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US Intelligence-Sharing Shouldn’t Sidestep Privacy Protections

European Court Ruling Highlights Need for Checks on Data-Swapping Powers

A man and woman use their mobile phones as commuters walk past the columns of the Bank of England in the City of London, July 3, 2012.  © 2012 Reuters

Buried in the confirmation hearings record of former US Central Intelligence Agency Director Mike Pompeo is an alarming observation about US surveillance that has never received the level of attention it deserves.

A ruling today by the European Court of Human Rights ought to change that.

In January 2017, US Senator Ron Wyden noted in a written question for Pompeo – now US Secretary of State -- that even if the CIA does not directly ask another government for surveillance data, it can still receive “targeted collection against, or bulk collection that includes the communications of US persons.”

Wyden went on to flag that the data vacuumed up by foreign agencies “could include the communications of U.S. political figures and political activists, leaders of nonprofit organizations, journalists, religious leaders, businesspeople whose interests conflict with those of President Trump, and countless innocent Americans.”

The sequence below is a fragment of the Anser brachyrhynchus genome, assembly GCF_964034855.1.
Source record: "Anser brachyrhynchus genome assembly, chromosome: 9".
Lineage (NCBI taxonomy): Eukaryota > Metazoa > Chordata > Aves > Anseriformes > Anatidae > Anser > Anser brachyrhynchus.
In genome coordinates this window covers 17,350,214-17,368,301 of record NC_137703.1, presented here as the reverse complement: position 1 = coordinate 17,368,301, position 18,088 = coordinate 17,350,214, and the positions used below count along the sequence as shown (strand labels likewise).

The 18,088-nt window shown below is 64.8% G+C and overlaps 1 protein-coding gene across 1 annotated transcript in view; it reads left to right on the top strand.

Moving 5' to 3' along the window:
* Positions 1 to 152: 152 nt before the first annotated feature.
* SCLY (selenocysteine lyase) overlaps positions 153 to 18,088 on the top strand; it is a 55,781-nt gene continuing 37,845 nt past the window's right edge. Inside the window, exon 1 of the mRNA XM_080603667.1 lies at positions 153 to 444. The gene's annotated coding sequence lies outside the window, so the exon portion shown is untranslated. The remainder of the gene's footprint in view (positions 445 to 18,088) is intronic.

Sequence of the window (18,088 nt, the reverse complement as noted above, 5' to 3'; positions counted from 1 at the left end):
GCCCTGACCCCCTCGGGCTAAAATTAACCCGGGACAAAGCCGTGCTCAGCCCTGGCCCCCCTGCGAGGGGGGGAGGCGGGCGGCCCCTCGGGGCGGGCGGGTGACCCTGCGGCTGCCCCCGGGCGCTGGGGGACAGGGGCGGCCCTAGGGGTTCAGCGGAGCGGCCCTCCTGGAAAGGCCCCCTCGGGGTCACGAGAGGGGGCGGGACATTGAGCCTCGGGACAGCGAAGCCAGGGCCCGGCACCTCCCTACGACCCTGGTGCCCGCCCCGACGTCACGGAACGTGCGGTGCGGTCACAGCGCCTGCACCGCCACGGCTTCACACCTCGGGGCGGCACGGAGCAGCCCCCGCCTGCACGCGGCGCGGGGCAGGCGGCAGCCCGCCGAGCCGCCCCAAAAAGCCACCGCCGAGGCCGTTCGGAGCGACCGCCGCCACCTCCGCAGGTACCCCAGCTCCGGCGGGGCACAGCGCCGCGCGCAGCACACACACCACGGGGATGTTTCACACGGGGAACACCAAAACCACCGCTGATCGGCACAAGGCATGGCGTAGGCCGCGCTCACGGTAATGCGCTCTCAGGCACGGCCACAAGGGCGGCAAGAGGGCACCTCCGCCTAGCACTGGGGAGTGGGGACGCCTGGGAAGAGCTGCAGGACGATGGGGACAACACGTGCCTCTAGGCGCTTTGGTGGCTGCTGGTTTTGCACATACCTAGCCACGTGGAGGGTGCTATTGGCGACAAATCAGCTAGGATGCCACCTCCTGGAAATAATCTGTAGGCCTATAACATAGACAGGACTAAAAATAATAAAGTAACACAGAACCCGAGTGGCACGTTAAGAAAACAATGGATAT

In other words, the US may not specifically request foreign data about its own citizens in a way that ignores US protection standards – but it can sit back and receive such data without asking for it. The intelligence agencies might even get the data in bulk, as Pompeo had previously acknowledged.

The European Court of Human Rights said today in Big Brother Watch and others v. the United Kingdom that countries should have specific, rights-protecting laws governing their requests of surveillance data from other governments. While the court doesn’t have jurisdiction over the US, it made an important point that is true everywhere: if authorities can simply request surveillance data from other countries at will, they could easily avoid privacy protections in their own laws.

Human Rights Watch, which submitted a brief to the court on the issue of intelligence-sharing, was disappointed to see the court duck the important issue of whether this ruling applies to surveillance data a state receives through an intelligence-sharing program without making specific requests. But logically, the same concerns and human rights standards apply.

US surveillance threatens the rights of people worldwide – not just US citizens or others in the United States. And if the authorities can sidestep restrictions imposed by Congress or the US courts by letting other governments do the dirty work, that would circumvent crucial checks on their spying powers. Lawmakers should sit up and take notice.

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